Location: Chicago, Illinois, United States

Saturday, April 08, 2006

Out for a walk

I know that liquid water is essential for the development of life, but still I did not expect a tiny bespectacled man to climb out of the drain in my kitchen sink.

I was staring guiltily at a YouTube video in which a boy-shorted blonde no doubt a year or three under the legal age of consent was shaking her physically well-formed yet emotionally underdeveloped ass when I heard a metallic clink from the sink. I paused the video, and Nelly fell silent (for once).

Now I usually stack my dirty dishes to avoid settling since a loud crash from the kitchen has more than once terrified me out of a nightmare, so I waited. I was just about to resume her sweet sixteenth when I heard a sound like silverware being dragged.

I popped out of my chair and after a moment of indecision, grabbed a can of diced tomatoes in case I needed to bludgeon a sewer rat. I approached the sink, tomatoes held high. Something rustled from beneath the cookie sheet that I had foolishly placed atop the festering pile.

With my right arm cocked and ready to throw tomatoes, I yanked the cookie sheet back. It fell crashing to the floor. My right arm froze halfway through the throwing motion, and I felt a twinge in my shoulder. Between the salad bowl and the Teflon pan, no bigger than my index finger, a filthy little naked man stared at me with mouth wide open. We gasped. In his little right hand was a leash made of hair, and on the end of that leash a centipede. The centipede reared up on fifty legs, and before I could throw up, they both disappeared down the drain. The only things remaining were one tiny string and one tiny pile of poop.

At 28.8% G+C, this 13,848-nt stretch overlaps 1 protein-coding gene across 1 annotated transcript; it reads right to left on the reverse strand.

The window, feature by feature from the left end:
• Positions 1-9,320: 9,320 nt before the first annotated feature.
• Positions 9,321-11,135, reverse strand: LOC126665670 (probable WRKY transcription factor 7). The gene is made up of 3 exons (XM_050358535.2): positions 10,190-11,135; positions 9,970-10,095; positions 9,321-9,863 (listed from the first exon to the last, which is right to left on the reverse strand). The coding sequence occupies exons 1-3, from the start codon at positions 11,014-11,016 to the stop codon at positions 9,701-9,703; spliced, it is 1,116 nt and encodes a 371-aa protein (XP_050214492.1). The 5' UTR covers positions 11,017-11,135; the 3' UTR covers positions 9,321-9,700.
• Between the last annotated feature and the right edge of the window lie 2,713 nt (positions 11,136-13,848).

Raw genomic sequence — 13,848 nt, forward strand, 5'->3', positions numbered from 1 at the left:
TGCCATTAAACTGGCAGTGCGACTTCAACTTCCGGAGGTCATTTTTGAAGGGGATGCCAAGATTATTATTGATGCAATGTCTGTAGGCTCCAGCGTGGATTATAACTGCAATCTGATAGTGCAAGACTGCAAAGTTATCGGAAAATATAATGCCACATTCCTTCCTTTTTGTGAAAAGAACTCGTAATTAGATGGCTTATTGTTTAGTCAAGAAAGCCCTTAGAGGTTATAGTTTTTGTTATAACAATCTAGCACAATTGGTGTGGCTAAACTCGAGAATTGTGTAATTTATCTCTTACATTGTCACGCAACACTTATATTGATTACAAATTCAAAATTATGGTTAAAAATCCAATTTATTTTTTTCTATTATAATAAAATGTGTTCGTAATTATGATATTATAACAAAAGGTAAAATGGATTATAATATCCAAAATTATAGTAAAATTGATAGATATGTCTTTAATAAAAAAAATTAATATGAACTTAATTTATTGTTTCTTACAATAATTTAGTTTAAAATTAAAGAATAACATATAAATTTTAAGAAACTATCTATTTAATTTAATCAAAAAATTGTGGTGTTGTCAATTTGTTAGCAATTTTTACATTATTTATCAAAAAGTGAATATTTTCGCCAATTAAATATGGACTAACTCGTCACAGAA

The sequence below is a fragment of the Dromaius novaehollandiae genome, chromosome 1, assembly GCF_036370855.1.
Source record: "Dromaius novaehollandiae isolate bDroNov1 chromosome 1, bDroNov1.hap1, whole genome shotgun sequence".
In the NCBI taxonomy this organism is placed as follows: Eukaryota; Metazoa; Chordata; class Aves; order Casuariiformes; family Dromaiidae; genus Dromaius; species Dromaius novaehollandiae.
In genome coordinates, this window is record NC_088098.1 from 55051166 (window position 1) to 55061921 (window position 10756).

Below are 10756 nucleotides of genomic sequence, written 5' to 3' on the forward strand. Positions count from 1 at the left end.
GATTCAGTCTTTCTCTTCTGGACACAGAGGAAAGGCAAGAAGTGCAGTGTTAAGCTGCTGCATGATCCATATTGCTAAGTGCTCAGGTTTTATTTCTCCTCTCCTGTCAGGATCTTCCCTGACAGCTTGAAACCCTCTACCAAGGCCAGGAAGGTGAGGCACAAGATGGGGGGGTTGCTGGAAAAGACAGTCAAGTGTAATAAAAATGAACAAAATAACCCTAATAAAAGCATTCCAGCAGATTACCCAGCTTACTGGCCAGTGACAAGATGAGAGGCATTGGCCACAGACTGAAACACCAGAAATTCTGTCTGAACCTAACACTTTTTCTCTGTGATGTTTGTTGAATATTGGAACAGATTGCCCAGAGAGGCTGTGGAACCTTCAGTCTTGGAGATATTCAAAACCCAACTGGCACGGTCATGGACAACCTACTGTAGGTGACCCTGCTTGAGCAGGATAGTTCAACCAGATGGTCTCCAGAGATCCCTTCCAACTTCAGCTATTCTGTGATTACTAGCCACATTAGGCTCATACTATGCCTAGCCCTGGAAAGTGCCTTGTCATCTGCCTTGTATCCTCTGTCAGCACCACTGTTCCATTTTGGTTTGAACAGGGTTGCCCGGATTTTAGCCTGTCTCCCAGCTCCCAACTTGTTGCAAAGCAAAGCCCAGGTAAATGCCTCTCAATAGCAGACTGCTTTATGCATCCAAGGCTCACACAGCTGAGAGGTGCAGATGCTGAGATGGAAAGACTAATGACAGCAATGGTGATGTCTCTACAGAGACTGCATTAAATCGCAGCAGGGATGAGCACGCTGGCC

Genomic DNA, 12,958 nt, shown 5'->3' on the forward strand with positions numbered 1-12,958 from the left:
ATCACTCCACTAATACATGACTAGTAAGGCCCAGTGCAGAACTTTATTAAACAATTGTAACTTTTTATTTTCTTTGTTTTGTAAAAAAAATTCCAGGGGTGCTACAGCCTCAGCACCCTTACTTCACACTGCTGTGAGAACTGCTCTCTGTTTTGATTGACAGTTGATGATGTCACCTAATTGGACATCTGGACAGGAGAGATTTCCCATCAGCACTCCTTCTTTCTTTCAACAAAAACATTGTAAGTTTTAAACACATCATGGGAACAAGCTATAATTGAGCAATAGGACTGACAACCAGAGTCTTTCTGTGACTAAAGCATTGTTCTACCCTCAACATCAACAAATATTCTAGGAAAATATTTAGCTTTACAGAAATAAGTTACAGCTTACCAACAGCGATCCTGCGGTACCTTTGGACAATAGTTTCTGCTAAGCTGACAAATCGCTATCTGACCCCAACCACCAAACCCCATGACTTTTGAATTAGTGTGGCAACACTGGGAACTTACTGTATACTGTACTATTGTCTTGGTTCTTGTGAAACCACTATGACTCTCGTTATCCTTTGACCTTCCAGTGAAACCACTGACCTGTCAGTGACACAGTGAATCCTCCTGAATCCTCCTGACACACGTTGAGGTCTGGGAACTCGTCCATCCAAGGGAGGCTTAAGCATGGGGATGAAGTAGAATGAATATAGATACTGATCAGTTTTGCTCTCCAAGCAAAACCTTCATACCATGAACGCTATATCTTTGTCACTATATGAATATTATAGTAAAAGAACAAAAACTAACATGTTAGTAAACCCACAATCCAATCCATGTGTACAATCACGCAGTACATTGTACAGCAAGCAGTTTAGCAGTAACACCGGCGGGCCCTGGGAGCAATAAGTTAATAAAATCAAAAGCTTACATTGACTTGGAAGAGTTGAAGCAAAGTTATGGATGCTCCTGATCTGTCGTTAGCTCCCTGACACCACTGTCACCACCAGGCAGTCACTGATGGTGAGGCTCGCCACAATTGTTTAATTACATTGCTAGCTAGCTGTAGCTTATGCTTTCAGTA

A moment later, sitting at the kitchen table with a bottle of Bombay Sapphire in my left hand (diced tomatoes still in the right), I realized that the man had been wearing glasses. Glasses? This spoke of an advanced culture with doctors, and with doctors come lawyers, and with lawyers come criminals. Even Jonathan Swift could not have imagined such a society in the sewer system of Chicago.


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